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Sorry, just a p.s. to my post above, which came to me while doing laundry...if the Emperor's New Clothes have a certain transparency, you can be sure that would be pointed on on an internet forum or blog! Is that being disrespectful or not following protocol? I don't think so. This is a wonderful, global forum where we can have some of our assumptions tested, and "rank" really doesn't matter. Peace to all.
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Old 12-14-2003, 05:34 PM   #15
Tim Griffiths
Dojo: Nes Ziona Aikikai
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I'm with Frank on this. No-one's wearing a hakama or a shiny belt here, and a 12 year old who's thinking about doing aikido when he goes to college looks like a guy with 30 years training.

Maybe Jun can add something to the introduction: "Welcome to Aikiweb. If you're used to mailing lists, forums and chatrooms, come on in. If you're a well-respected sensei, with a great knowledge of aikido, but who is quite new to the internet and unaccustomed to the disrespectful, argumentative behaviour that passes for the norm when online, then for God's sake stick the "Voices of Experience" section, where everyone is nice, and steer clear of the rest of it, unless you're really looking for the biggest virtual wedgie you've had since high school".

I think there's a lot of complaining for a bunch of people who are, let's face it, paddling in the shallow end of internet culture. Kelly - compared to the aikido-l list, or (God help us) rec.martial-arts, this place is a bastion of respect and restaint. Still, I don't really expect civil behaviour online any more than I expect the Queen's English in an txt message.

Yes, its a shame to see Furuya sensei leave. But its as big a shame to lose the 12 year old - maybe they could have really learned something from us.

Tim

If one makes a distinction between the dojo and the battlefield, or being in your bedroom or in public, then when the time comes there will be no opportunity to make amends. (Hagakure)
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Old 12-14-2003, 06:46 PM   #16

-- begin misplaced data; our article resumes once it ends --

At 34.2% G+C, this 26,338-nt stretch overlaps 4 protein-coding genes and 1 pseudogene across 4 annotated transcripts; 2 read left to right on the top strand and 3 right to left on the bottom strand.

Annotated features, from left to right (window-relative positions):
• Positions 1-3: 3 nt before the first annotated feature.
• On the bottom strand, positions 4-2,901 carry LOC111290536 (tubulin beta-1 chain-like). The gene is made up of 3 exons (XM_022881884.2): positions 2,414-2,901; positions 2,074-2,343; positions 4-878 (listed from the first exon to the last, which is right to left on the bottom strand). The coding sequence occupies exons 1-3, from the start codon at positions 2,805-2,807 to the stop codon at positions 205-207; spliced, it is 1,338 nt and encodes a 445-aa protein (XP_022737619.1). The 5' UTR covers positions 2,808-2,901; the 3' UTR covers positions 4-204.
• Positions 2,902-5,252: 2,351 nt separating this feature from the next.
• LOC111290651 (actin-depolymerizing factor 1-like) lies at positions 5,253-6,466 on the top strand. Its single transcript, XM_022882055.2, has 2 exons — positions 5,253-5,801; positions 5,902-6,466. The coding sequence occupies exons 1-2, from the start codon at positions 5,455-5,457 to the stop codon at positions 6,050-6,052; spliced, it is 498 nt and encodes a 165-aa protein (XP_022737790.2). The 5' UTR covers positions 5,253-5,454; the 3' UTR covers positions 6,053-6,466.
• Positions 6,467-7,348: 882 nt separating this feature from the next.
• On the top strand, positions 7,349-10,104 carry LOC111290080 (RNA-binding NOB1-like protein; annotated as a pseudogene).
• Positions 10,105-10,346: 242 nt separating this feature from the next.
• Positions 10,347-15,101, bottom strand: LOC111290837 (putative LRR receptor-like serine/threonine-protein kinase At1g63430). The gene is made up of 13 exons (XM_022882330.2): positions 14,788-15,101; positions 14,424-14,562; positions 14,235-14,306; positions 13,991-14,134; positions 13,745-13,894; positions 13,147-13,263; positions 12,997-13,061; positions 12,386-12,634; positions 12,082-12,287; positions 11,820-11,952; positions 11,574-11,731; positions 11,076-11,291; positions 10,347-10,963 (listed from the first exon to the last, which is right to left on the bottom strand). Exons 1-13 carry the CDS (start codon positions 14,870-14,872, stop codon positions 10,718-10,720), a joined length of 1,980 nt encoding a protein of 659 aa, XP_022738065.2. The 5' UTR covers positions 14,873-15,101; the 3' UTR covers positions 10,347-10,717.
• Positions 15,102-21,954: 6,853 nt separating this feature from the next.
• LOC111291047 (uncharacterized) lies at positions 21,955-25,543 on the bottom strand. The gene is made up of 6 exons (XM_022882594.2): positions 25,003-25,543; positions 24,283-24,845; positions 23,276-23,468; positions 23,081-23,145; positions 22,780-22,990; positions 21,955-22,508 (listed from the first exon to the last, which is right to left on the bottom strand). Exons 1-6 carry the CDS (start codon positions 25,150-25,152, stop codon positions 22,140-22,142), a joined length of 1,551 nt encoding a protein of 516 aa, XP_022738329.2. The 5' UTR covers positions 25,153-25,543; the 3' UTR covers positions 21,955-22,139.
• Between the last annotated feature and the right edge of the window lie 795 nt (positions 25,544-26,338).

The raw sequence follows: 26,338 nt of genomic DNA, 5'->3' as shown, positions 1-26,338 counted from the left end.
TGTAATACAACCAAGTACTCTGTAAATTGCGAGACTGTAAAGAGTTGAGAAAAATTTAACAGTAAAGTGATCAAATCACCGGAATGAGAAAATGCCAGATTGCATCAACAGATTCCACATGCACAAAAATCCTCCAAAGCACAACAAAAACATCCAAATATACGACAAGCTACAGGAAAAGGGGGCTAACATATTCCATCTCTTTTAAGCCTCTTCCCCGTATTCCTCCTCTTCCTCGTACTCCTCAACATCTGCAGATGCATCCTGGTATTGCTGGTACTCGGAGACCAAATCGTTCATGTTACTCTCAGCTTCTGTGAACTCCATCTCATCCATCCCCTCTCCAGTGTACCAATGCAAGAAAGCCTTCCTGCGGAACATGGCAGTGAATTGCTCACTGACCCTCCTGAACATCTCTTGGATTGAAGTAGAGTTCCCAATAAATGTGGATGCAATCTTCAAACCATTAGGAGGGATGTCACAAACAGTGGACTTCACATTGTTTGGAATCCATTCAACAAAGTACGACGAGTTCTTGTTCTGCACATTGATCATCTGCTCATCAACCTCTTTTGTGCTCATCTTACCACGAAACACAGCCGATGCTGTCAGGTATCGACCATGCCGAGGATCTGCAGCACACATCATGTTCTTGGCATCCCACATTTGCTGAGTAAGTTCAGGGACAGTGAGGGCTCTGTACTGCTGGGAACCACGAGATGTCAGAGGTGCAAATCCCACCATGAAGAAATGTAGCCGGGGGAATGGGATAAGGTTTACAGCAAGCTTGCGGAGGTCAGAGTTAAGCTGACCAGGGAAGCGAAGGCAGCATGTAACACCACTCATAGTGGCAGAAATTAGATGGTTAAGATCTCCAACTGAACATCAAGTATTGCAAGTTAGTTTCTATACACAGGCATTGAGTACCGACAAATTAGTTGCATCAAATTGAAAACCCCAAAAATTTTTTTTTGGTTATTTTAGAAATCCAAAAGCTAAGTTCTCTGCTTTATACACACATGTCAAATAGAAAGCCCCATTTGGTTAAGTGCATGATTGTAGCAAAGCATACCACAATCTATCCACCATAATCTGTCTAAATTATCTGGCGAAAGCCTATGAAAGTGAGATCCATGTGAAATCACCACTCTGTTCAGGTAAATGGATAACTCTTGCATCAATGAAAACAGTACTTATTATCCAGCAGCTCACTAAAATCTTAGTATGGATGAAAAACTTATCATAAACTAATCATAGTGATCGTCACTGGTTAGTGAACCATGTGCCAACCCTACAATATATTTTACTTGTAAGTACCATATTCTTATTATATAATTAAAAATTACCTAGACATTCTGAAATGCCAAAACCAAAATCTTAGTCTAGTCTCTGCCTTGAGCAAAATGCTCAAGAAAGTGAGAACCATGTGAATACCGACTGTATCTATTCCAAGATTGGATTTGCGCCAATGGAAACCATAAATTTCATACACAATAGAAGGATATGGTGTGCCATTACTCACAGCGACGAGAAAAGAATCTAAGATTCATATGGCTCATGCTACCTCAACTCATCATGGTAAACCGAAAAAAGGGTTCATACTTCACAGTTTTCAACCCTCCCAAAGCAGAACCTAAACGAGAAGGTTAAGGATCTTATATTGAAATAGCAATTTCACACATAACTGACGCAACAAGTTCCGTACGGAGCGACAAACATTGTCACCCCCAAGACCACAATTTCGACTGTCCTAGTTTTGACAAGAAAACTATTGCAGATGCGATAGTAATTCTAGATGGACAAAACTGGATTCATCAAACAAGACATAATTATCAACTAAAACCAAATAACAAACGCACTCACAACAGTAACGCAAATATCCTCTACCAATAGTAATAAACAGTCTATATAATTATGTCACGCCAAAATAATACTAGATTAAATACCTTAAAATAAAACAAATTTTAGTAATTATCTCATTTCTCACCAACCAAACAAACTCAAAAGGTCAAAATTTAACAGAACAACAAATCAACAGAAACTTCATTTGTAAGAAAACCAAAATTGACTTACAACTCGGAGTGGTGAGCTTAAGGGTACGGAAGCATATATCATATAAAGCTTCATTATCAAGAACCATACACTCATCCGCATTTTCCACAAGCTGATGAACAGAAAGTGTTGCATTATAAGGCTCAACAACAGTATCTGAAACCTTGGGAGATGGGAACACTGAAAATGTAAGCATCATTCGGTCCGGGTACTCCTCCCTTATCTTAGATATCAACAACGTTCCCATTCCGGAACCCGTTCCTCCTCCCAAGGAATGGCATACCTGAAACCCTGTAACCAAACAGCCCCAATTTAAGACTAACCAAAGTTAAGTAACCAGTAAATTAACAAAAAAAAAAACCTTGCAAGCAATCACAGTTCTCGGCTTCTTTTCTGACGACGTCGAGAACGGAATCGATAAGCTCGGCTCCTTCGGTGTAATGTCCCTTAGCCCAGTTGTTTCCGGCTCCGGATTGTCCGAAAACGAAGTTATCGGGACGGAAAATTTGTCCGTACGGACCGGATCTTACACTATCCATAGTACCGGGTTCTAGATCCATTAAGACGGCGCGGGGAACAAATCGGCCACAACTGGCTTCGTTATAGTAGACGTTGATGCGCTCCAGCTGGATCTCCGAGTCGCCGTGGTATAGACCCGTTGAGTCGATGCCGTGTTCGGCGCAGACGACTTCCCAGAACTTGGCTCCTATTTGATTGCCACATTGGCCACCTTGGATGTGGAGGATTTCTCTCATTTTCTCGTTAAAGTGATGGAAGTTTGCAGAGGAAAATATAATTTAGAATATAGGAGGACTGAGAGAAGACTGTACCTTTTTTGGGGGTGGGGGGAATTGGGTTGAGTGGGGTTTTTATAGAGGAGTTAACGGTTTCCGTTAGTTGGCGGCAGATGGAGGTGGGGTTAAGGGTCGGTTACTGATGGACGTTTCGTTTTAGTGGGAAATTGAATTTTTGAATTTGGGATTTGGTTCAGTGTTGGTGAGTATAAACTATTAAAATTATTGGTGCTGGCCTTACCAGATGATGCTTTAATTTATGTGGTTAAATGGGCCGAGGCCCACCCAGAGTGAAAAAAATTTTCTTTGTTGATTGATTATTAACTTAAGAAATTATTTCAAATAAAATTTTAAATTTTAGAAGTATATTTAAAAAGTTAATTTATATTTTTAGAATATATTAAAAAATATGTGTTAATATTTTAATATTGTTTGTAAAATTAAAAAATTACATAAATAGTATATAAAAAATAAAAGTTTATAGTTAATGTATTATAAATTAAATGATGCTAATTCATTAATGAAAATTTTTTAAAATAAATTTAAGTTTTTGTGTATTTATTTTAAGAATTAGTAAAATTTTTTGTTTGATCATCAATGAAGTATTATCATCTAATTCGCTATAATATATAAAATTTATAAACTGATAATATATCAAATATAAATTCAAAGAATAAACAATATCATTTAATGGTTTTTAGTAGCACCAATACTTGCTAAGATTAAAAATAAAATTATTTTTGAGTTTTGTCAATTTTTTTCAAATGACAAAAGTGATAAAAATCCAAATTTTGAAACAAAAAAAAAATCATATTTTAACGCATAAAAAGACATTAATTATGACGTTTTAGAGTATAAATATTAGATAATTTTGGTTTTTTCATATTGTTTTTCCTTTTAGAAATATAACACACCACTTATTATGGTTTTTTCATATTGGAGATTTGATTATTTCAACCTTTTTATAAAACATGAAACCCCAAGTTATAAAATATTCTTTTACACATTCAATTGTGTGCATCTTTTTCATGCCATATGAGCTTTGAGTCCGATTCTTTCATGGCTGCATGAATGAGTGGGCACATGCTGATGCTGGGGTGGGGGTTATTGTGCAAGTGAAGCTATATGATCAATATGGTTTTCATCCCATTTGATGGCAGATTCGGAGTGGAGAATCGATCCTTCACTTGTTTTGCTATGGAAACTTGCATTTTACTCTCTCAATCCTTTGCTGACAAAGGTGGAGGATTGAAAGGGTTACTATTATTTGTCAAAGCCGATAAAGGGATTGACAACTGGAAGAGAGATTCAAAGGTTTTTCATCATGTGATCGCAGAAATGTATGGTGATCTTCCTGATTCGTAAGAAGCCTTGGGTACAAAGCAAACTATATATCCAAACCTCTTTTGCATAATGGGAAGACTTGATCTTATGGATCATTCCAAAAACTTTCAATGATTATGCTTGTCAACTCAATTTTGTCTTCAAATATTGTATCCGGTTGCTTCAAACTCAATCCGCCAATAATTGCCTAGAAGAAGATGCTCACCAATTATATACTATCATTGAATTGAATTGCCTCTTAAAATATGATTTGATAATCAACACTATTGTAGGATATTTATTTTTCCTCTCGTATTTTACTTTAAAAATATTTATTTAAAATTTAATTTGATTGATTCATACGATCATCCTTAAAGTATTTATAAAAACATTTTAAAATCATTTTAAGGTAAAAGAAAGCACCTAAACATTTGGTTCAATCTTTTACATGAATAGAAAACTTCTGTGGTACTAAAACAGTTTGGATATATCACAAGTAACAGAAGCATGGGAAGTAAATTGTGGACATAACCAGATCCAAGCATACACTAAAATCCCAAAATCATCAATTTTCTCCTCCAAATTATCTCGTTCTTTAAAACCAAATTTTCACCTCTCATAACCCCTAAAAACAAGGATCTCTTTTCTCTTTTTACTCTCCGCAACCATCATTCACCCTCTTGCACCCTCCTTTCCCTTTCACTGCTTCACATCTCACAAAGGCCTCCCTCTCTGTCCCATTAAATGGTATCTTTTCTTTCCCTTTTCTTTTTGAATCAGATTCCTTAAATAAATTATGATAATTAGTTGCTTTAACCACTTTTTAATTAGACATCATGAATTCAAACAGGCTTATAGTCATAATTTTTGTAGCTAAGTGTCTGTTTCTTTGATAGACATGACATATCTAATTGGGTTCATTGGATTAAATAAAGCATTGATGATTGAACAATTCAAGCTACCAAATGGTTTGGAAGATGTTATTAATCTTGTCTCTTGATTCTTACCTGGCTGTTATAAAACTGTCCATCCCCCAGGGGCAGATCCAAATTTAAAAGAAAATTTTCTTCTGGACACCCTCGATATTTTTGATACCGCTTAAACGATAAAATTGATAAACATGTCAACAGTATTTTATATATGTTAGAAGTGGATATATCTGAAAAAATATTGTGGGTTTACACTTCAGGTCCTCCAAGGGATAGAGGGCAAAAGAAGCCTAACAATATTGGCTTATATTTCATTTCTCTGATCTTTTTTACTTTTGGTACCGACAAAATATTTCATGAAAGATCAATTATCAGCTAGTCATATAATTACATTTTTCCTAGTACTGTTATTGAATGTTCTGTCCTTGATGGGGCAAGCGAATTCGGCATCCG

aikidoc
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I agree there should be no rank issue and people should be able to freely discuss issues and take issue. However, "we should respect each other as human beings, and respect all applicable laws (no slander, threats, etc.)" is an admirable quality. I have been the brunt on numerous occasions of character attacks and yes, even threats. For a while the site got ugly enough I hung out on e budo where moderators don't allow personal attacks. It is one thing to attack a point of view or disagree with someones views, but yet another to attack the person's character or make threats. A measure of what you are all about as a person is reflected in how you treat others. IMHO there is no excuse except bad manners and petty minds for attacking people and making threats. There are polite ways to discuss issues without being rude and uncivil.

I don't think anyone has problems with spirited discussions on issues. However, many of us do take issue with the personal attacks. My hope would be that we can continue spirited discussions without lowering ourselves to the level of school yard pettiness. There are many that don't agree and hang out looking for such opportunities-often under disguised names. On e-budo this is not allowed. You cannot post without using your full name. Aikido journal has deteriorated in several forums to the same kind of pettiness and personal attacks enough to cause Stan Pranin to shut down threads. Frequently, the same people from this site are the instigators. Once they get enough crap thrown at them they go to another site until they get people there sufficiently pissed off. I guess they have nothing better to do than attack people rather than allow productive and spirited discussions. The topic usually turns to them and their attacks-I guess they get some kind of reward for people paying attention to them. They were the first to scream when someone suggested the ignore button be put in on Aikido Journal.